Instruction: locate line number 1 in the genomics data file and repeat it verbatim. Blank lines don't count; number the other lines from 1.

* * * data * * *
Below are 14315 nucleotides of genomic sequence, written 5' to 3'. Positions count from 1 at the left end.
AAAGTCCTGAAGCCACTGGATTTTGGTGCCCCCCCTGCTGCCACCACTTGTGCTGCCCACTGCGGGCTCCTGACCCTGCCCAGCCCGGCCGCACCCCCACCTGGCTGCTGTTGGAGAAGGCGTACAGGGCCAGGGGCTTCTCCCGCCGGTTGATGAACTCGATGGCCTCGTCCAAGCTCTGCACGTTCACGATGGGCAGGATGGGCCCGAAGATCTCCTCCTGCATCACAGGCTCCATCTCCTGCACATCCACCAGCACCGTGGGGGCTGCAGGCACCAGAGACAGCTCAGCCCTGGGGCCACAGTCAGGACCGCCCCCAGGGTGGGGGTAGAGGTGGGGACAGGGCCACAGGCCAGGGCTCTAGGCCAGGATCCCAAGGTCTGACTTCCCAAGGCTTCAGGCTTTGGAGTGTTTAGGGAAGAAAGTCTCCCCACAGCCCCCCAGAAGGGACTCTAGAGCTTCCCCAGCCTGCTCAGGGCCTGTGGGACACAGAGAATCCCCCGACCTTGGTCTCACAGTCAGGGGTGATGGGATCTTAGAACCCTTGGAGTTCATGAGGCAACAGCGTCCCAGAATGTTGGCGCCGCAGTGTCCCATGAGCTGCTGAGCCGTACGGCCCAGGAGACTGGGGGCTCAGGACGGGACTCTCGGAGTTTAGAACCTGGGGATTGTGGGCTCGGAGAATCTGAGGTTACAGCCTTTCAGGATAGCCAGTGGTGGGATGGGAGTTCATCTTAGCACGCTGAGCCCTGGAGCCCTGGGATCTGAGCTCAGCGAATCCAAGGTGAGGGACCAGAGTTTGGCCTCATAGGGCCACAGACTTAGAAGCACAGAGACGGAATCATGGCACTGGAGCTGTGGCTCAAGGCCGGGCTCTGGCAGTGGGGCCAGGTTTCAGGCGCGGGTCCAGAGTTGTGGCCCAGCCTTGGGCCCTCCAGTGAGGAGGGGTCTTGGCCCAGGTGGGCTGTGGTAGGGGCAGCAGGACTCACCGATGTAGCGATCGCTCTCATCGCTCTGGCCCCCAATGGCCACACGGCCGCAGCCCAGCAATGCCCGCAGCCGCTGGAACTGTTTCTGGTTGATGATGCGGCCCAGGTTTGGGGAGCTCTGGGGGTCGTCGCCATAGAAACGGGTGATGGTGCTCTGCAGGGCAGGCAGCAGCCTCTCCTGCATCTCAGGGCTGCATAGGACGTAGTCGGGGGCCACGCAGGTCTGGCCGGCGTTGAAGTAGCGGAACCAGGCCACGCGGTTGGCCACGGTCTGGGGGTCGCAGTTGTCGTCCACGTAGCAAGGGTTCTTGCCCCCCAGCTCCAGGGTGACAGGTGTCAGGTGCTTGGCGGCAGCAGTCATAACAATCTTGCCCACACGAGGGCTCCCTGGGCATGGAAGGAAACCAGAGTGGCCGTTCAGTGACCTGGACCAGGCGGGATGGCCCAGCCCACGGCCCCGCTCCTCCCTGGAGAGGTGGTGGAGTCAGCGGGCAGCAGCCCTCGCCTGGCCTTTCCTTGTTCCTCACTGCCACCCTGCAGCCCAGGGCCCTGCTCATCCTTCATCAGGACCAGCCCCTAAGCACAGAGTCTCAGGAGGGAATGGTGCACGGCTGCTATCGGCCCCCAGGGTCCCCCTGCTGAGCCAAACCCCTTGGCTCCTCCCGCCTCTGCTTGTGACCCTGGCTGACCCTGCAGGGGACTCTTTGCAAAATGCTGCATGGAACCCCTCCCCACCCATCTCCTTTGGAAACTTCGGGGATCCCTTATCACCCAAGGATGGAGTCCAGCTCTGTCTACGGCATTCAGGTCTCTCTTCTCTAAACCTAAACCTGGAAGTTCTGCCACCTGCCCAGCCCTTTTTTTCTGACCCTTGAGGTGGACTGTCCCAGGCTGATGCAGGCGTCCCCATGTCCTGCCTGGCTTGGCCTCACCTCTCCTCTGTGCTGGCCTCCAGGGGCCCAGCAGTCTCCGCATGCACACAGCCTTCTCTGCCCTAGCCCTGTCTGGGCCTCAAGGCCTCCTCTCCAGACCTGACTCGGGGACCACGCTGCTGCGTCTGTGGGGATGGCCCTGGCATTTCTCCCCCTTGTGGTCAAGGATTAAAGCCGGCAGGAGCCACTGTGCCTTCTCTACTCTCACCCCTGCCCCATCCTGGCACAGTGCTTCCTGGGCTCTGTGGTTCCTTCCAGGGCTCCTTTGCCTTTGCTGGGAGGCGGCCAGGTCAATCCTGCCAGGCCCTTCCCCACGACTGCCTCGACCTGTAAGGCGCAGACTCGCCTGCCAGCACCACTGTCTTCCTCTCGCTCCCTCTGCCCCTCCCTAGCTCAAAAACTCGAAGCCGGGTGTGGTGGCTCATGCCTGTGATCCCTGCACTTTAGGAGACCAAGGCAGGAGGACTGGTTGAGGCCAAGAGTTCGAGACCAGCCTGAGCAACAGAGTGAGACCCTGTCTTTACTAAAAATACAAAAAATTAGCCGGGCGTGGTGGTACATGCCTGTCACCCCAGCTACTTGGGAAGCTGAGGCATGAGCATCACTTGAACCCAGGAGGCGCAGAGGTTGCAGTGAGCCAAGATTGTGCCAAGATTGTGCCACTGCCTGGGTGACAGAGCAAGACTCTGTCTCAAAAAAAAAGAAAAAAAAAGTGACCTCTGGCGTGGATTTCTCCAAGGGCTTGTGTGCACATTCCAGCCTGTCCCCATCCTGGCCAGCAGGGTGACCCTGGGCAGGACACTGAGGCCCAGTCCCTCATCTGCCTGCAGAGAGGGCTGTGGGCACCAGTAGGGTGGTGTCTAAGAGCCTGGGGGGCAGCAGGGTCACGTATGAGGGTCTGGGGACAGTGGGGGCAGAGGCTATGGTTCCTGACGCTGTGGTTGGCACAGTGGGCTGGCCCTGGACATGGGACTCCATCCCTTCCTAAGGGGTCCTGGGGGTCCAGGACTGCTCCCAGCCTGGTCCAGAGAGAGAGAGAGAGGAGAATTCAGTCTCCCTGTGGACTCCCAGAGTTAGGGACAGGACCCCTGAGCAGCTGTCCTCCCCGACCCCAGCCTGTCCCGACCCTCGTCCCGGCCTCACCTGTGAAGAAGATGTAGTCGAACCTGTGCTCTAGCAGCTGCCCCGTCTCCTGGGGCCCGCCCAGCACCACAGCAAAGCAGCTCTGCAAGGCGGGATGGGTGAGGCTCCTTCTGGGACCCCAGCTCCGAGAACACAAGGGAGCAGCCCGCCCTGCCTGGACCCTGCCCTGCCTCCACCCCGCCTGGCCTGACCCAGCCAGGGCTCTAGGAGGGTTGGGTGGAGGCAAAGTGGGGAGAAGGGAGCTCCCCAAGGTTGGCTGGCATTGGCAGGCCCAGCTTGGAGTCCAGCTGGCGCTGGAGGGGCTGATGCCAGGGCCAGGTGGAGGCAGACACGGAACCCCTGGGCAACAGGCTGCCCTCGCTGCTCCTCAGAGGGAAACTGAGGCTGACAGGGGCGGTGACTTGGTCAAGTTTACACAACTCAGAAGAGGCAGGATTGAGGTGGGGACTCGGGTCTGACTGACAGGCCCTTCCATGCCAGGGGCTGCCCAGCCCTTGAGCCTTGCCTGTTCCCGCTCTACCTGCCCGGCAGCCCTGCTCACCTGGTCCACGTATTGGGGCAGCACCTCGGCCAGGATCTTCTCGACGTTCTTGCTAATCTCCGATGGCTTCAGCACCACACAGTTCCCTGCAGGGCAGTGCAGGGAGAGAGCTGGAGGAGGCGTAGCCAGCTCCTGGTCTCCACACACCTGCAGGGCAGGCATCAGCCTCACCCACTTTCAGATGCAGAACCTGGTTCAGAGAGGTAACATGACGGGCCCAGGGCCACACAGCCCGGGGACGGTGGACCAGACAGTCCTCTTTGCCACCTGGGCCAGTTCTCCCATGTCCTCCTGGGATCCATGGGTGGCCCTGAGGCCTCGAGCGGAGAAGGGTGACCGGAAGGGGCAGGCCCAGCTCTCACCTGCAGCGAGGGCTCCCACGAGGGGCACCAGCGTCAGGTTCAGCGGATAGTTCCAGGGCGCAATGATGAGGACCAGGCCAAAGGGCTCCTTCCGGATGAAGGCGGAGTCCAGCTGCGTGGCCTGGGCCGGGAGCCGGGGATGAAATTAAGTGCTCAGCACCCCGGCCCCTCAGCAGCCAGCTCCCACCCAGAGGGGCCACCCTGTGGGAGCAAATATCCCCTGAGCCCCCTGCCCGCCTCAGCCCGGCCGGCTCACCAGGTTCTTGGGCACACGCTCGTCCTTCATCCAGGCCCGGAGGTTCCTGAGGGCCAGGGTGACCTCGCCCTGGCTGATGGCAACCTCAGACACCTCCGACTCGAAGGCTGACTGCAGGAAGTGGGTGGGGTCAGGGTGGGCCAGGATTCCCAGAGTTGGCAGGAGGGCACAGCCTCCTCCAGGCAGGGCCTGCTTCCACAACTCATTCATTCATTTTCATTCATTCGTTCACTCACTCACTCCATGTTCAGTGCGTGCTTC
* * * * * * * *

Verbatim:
Below are 14315 nucleotides of genomic sequence, written 5' to 3'. Positions count from 1 at the left end.